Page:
I know fairy tales come from somewhere, but this one is truly shocking. The original was actually written by Italian author; Giambattista Basile in 1634, and he had other interpretations on stories like Rapunzel, Snow White and Cinderella too. And let me remind you that this happened before Perrault and the Grimm brothers told their versions, so the truth is finally exposed! I guess we have to thank writers like Perrault and the Grimm brothers for at least making them beautiful in some way though.
Back to Basile’s version, as this is important: the Italian version finds the king (who had a fetish for raping sleeping women), at an abandoned palace where he finds his beauty sleeping. Her name was Talia, and she had a spell put on her to sleep eternally. The King has his way with her and she becomes pregnant from the ordeal. Nine months later, she gives birth to twins (a boy and a girl), and I might add that she’s still sleeping at this point, although anyone who’s given birth has to wonder how she slept through that!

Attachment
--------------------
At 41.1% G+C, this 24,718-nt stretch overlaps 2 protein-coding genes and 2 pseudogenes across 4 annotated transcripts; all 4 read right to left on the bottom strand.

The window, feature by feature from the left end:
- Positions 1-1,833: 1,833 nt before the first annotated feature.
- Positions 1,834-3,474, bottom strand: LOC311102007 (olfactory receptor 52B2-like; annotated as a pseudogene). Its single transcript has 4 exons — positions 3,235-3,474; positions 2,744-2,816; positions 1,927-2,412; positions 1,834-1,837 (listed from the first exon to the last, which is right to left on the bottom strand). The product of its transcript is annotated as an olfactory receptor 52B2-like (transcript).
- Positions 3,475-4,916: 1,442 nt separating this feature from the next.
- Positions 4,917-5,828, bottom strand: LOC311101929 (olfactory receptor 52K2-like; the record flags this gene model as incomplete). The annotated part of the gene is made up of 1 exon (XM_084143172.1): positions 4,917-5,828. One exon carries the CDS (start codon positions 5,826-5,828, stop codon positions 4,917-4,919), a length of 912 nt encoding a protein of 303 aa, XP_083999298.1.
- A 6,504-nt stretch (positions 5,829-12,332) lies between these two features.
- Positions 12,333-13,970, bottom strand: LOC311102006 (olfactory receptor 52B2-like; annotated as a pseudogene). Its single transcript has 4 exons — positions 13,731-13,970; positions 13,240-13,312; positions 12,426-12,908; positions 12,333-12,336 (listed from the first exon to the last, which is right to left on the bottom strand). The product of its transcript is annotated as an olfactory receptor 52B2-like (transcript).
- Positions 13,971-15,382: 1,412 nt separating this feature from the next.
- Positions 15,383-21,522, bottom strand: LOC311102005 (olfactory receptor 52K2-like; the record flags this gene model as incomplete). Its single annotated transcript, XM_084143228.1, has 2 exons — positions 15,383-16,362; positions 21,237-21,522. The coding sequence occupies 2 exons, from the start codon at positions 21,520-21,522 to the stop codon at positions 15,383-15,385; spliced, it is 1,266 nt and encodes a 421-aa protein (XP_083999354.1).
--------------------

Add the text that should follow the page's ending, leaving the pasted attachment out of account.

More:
The legend goes that two fairies came and took the twins away while Sleeping Beauty continued to wait for her Prince to rescue her. I guess the Prince was added by Perrault to save the Princess. But what happened to the children in the end I wonder, don’t you? Read Weird History’s take on this.
Princess And The Pea
Written in 1835 by Hans Christian Andersen – Danish
Image credit: Wyecliffe
So how does a Prince find a true Princess? By making her sleep on twenty mattresses with a pea under the bottom mattress of course, because only a true Princess could feel the pea right? To me, the Princess was more like a spoilt little rich girl that you don’t really want to marry, but anyway. We get to the Princess and the Pea and you’re wondering what sinister background this fairytale holds?